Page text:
Sunday, January 6, 2008

The Hungarian Gerbeaud

I'm sure if you hear the name of Hungarian Gerbeaud, you associate with it the Café Gerbeaud in heart of Budapest.

originally uploaded by H:Balázs

But to me, this word "Gerbaued" means this wonderful and delicious home made cake, which is ground walnut and jam filling between layers of sponge covered with chocolate. To be honest I've never baked it, but my grandma used to bake every year at Christmas time.

originally uploaded by beatafrancis

Actually the cake got the name after Emil Gerbeaud.

Emil Gerbeaud came from a confectioner family from Geneva (Genf) and was an outstandingly talented confectioner and chocolate manufacturer. He worked for several of the greatest confectioneries in Europe, including Germany, France and England. On 1st October, 1884 he arrived in Hungary and entered into partnership with Henrik Kugler in his confectioner's shop in the present-day Vörösmarty square.
Emil Gerbaud's name was closely associated with the confectionery industry, its quick transformation and development at the end of the 19th century in Hungary. The Hungarian confectionery industry became widely-known in Europe through Gerbaud, it is due to him that it achieved world-wide fame. The predecessor of the Gerbaud was the Kugler confectioner's, for Henrik Kugler took over their confectioner's shop in 1858 from his father, enlarged and moved it to the present-day Vörösmarty square in 1870 by the name of Kugler Confectioner's. The family of the owner worked in the same profession. Kugler, with his refined taste and artistry, considerably raised the standard of his shop. It was him who brought petits fours into fashion in Hungary, a confectionery that was called "kugler" in 1920.

originally uploaded by Don Decoud

The shop was taken over by a worthy successor. Master confectioner Emil Gerbaud became the new owner. The confectioner's shop still bears his name. The shop became an example of professional exaction under his management. He is said to have personally smashed those petits fours the color of which he did not consider as acceptable. The furnishing was splendid, and the confectioneries, let alone the waiting, were excellent.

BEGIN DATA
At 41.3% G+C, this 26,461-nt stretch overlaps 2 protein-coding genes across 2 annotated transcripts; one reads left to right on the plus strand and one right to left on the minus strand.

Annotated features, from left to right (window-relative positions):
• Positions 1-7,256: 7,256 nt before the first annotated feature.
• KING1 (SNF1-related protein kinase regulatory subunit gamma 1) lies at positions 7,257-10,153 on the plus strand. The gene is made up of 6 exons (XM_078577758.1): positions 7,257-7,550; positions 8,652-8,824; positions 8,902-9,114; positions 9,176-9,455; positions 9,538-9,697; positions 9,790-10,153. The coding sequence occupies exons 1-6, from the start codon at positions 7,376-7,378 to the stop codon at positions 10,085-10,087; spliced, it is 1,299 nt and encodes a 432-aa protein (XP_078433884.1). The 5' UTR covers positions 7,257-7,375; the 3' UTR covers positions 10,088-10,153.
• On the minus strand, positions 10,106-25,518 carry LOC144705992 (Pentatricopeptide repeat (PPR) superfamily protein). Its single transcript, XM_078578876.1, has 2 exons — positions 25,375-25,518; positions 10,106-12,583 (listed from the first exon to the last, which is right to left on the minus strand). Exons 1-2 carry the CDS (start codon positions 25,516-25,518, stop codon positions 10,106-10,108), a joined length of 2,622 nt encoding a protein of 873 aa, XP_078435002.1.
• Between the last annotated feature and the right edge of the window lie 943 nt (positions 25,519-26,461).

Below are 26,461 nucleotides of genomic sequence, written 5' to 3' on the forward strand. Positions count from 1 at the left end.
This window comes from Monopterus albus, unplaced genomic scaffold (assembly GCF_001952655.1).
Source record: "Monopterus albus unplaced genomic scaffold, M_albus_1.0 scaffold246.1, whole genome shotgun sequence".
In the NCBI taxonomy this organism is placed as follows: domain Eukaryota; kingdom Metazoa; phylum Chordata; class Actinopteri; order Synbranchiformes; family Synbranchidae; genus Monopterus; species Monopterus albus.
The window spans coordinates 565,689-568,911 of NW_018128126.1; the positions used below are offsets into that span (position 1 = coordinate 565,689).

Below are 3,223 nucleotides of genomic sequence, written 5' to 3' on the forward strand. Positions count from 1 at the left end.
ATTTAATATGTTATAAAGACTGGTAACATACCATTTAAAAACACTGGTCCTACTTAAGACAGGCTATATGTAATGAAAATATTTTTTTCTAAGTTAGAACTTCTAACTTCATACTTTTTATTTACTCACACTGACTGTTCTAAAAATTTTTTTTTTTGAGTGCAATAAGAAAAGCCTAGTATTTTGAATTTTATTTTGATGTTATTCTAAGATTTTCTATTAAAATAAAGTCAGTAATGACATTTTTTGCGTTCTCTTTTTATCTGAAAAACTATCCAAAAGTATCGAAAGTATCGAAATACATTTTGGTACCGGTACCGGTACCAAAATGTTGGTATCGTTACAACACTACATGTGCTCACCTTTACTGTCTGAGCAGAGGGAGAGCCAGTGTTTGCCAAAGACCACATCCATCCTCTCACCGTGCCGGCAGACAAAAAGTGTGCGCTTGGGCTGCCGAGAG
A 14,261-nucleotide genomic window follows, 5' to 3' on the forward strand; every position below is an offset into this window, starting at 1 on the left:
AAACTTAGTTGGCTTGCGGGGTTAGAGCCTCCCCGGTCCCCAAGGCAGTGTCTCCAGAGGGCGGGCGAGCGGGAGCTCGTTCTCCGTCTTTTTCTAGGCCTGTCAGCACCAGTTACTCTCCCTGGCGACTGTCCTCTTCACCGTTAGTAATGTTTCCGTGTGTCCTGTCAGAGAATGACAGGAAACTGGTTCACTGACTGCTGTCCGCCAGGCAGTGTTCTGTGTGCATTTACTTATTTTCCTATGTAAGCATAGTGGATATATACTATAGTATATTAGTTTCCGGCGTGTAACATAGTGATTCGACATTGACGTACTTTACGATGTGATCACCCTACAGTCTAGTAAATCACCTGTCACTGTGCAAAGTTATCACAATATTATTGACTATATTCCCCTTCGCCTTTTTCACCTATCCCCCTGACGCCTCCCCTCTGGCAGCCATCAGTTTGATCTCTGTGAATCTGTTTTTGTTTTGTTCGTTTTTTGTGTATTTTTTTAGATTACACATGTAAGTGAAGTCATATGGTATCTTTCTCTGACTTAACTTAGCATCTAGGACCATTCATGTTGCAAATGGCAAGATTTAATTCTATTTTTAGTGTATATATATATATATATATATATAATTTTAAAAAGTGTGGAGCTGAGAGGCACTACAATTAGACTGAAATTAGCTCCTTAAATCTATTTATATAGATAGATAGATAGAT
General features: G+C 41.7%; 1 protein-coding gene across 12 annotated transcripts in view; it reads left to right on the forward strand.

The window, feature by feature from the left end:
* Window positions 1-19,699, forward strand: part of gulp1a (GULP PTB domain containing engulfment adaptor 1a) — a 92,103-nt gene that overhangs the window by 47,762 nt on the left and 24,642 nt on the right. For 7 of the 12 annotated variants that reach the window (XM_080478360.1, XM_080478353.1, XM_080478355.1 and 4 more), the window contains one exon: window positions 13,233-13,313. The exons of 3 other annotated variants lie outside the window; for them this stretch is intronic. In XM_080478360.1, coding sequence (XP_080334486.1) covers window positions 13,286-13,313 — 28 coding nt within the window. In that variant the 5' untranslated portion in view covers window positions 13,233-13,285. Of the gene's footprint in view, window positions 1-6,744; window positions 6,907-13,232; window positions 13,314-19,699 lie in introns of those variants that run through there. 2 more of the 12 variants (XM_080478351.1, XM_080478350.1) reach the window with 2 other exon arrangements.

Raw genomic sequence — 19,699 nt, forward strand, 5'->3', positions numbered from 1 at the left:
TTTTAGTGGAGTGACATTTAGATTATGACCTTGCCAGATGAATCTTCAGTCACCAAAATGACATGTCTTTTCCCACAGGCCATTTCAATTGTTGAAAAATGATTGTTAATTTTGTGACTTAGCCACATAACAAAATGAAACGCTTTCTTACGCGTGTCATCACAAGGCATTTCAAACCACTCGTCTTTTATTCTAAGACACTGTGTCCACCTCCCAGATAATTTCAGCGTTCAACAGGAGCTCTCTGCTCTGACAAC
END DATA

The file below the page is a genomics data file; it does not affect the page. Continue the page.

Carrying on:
Gerbaud introduced various cakes filled with butter cream, fancy cakes, petits fours and tea-biscuits to confectioners and customers. It was his "workshop" that first made delicacies filled with French cream in Hungary.

originally uploaded by emillette

What was Gerbaud's secret? This man with his interesting character brought the French spirit that was gaining ground in arts and social life to a confectioner's. The shop was furnished by its owner with the obvious purpose to compete with the most elegant coffee shops of the boulevards in Paris. He brought the French taste and the atmosphere of Paris. He was a real artist: he himself designed for example the special fancy-boxes for bonbons. The bonbons wrapped into the wooden boxes of the shop were much liked beyond the frontiers of the country. The sweets were eaten up quickly, however, the boxes used as ornaments can still be seen in a lot of homes, for grandma's sawing kit and love letters were kept in them
The later owners worked hard to keep the good reputation, character and furnishing of the confectionery. The name 'Gerbaud' is still famous; the Gerbaud Confectioner's is still the most important confectioner's shop in Hungary.

I'm afraid nowadays the Gerbeaud Cafe is not a cheap place, but wonderful and certainly there you can order an authentic gerbeaud cake :)

originally uploaded by penny